Page margins: 1/2 to 1 inch on all sides generally look fine.

Font size: Except for your name, which can be larger, font sizes of 10, 11 or 12 generally look fine. Note that font sizes are not the same in each font style e.g. Arial 12 is much larger than Times 12. If you have trouble getting your content on one page, try a slightly smaller font style or size. Sometimes you can enter a half-size, such as 10.5, 11.5, etc.

Spacing: Single spacing usually works best, with a blank line between each section of content. If you need to change your spacing in your version of Word and can't find how to do that, use the "Help" function in Word.

Heading: Create your heading with your name, phone, email, and college and permanent addresses.

Simple technique for content layout: Create a table with one column for headings, another column for content, and one row for each heading section. Before you finalize, set borders to "no border" so the lines don't appear on your document. With table format, it's easy to resize and realign your content as you revise your resume. This helps to avoid tabbing and tedious, less effective spacing to align content. Use the "Help" function in Word if you need it.

Use Microsoft Word docx. Be extremely cautious if you select a resume template. Many are too complicated in layout, have excessive shading or other formatting features that are not recommended.

A risk with a template is choosing one with categories and headings that do not suit your background or best present your qualifications for the positions you are seeking.

See length of your resume or CV for complete information.

The most common resume format is called "chronological" and is really reverse chronological, meaning most recent items first. Within each section [education, experience, activities, etc.] list entries with most recent items first. If you're uncertain what format to use, this is a good way to start a draft of your resume. Most of the samples are variations on the chronological format. You may also hear the terms "functional" or "creative" used to describe resumes. These are just variations on the chronological format that use headings that best showcase your background and qualifications.

A skills resume combines the skills you have from a variety of experiences — paid work, volunteer work, student activities, classroom work, projects, etc. — and groups these skills by category that relate to the kind of job you're seeking. This format works best when a traditional resume just doesn't work to make you look like a good candidate even though you have relevant skills. But use caution: many employers don't favor skills-format resumes. A Career and Professional Development advisor can look at your first resume draft and help you decide if a skills format might be the best approach to use.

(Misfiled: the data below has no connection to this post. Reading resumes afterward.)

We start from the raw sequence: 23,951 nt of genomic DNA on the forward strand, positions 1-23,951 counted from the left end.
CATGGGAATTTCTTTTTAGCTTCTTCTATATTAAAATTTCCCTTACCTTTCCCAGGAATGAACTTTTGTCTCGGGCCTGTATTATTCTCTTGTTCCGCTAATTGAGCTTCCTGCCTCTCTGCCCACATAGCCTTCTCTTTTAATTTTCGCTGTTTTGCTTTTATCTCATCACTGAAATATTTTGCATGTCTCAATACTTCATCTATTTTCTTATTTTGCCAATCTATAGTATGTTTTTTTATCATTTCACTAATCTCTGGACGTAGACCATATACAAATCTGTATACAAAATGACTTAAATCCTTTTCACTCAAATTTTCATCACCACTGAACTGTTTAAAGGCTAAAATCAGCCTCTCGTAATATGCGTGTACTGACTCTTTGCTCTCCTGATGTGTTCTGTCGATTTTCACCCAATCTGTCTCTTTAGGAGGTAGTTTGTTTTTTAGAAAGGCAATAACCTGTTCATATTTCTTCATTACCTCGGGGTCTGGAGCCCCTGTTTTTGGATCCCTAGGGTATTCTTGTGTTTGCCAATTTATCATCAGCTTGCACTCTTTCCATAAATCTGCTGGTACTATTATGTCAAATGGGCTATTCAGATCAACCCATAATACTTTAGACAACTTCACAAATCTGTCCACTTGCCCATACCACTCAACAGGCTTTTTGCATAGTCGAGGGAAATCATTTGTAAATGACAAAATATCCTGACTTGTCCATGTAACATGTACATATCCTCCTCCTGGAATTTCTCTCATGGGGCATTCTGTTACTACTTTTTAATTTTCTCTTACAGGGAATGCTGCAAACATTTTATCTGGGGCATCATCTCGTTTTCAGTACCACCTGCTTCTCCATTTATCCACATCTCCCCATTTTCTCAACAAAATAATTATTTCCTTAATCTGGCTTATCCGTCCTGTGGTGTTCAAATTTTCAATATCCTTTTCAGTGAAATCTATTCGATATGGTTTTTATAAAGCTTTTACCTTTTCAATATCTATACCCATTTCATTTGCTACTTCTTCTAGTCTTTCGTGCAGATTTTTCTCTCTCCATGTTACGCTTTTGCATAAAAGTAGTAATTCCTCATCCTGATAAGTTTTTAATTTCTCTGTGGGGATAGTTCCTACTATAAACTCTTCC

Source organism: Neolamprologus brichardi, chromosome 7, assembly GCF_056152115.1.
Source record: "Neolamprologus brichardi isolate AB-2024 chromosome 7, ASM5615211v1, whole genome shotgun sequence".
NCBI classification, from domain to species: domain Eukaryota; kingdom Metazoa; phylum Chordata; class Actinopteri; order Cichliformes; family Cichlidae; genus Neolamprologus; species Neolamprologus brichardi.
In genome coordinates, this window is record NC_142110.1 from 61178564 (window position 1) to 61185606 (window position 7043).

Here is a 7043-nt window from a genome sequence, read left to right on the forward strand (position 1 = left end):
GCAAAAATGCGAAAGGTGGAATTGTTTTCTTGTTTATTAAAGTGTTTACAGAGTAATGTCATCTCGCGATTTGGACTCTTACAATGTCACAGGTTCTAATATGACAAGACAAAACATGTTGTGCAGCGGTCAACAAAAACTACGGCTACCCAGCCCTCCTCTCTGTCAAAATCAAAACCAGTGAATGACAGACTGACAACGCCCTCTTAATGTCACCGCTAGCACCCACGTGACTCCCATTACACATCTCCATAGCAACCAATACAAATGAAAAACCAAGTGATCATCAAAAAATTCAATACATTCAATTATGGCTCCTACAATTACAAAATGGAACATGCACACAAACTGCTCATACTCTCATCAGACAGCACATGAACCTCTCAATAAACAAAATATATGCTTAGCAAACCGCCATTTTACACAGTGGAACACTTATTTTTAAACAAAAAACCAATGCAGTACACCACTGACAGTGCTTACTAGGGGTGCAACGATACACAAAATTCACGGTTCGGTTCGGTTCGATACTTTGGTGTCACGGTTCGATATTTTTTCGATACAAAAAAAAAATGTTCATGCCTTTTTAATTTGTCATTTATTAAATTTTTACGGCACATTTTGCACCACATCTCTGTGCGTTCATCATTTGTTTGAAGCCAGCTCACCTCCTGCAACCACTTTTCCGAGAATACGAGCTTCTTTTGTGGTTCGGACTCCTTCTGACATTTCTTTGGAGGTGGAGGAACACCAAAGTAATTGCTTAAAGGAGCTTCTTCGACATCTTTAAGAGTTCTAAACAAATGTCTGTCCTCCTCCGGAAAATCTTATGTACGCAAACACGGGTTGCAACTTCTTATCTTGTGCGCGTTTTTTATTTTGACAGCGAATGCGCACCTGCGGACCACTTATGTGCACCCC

Start with content and sections of your resume. Write out everything you have in your background, even if it is initially too much information. Edit from there.

Do look at many samples, and the features of each. Choose the combination of features that matches your background.

Don't look only at samples. No one sample includes all possible resume content. You may need content not included in the samples you view.

Don't choose a resume style simply because the fictional student in a sample has your major. Major doesn't dictate the style of your resume; use the style that best showcases your qualifications which are not limited to major.

You may choose any style regardless of the type of employment you are seeking, whether internship, co-op, or post-graduation employment.

Do choose a format which best shows how your individual credentials support your objective.

If you are unsure, start with a chronological style, have your resume reviewed, and revise your resume as needed.

Creative, non-traditional resumes are appropriate only if you're in a creative field, and YOU actually create the creative resume. (Question: If you pay someone to create it, how does that show YOUR creativity? Answer: it doesn't.)

It is up to you to provide your resume in the format requested or required by the employer. That may or may not allow room for something creative, depending on format, files type, etc. It's possible you could develop a creative-format resume to show and/or send employers, but you might also need a more traditional version for times and situations when that is what the employer needs or requires.

Examples of creative resumes:
Web designer depot.com showcasing design skills — appropriate for designers.
Not for copying. Be original.
Remember if you pay someone to do this for you, that says nothing about your creativity.